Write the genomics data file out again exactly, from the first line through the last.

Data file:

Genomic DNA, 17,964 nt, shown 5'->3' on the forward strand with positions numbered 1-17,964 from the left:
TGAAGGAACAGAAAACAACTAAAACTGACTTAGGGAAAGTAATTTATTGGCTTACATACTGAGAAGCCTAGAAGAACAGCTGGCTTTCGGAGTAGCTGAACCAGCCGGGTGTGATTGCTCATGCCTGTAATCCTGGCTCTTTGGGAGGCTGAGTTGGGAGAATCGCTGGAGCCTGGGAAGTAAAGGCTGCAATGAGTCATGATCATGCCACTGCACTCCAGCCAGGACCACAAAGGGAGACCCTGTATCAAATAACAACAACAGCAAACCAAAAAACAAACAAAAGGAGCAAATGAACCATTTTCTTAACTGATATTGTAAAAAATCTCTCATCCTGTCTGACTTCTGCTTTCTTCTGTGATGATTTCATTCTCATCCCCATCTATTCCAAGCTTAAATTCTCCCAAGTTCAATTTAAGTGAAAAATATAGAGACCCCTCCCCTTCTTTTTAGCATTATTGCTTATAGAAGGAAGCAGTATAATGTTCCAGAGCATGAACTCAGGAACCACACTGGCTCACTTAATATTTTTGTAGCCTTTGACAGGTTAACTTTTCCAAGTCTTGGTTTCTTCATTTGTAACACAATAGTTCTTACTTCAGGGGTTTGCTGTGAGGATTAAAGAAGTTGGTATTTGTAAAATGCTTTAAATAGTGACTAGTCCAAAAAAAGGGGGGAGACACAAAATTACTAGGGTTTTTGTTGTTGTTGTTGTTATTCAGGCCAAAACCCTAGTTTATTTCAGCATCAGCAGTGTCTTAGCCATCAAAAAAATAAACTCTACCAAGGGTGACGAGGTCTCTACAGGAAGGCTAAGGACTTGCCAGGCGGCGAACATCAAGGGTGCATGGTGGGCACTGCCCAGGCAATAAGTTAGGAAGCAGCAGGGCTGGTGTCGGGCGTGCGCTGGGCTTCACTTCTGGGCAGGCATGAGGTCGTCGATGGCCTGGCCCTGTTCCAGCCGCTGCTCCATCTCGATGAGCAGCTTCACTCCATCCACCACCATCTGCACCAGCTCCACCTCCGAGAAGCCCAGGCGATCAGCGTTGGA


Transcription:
Genomic DNA, 17,964 nt, shown 5'->3' on the forward strand with positions numbered 1-17,964 from the left:
TGAAGGAACAGAAAACAACTAAAACTGACTTAGGGAAAGTAATTTATTGGCTTACATACTGAGAAGCCTAGAAGAACAGCTGGCTTTCGGAGTAGCTGAACCAGCCGGGTGTGATTGCTCATGCCTGTAATCCTGGCTCTTTGGGAGGCTGAGTTGGGAGAATCGCTGGAGCCTGGGAAGTAAAGGCTGCAATGAGTCATGATCATGCCACTGCACTCCAGCCAGGACCACAAAGGGAGACCCTGTATCAAATAACAACAACAGCAAACCAAAAAACAAACAAAAGGAGCAAATGAACCATTTTCTTAACTGATATTGTAAAAAATCTCTCATCCTGTCTGACTTCTGCTTTCTTCTGTGATGATTTCATTCTCATCCCCATCTATTCCAAGCTTAAATTCTCCCAAGTTCAATTTAAGTGAAAAATATAGAGACCCCTCCCCTTCTTTTTAGCATTATTGCTTATAGAAGGAAGCAGTATAATGTTCCAGAGCATGAACTCAGGAACCACACTGGCTCACTTAATATTTTTGTAGCCTTTGACAGGTTAACTTTTCCAAGTCTTGGTTTCTTCATTTGTAACACAATAGTTCTTACTTCAGGGGTTTGCTGTGAGGATTAAAGAAGTTGGTATTTGTAAAATGCTTTAAATAGTGACTAGTCCAAAAAAAGGGGGGAGACACAAAATTACTAGGGTTTTTGTTGTTGTTGTTGTTATTCAGGCCAAAACCCTAGTTTATTTCAGCATCAGCAGTGTCTTAGCCATCAAAAAAATAAACTCTACCAAGGGTGACGAGGTCTCTACAGGAAGGCTAAGGACTTGCCAGGCGGCGAACATCAAGGGTGCATGGTGGGCACTGCCCAGGCAATAAGTTAGGAAGCAGCAGGGCTGGTGTCGGGCGTGCGCTGGGCTTCACTTCTGGGCAGGCATGAGGTCGTCGATGGCCTGGCCCTGTTCCAGCCGCTGCTCCATCTCGATGAGCAGCTTCACTCCATCCACCACCATCTGCACCAGCTCCACCTCCGAGAAGCCCAGGCGATCAGCGTTGGA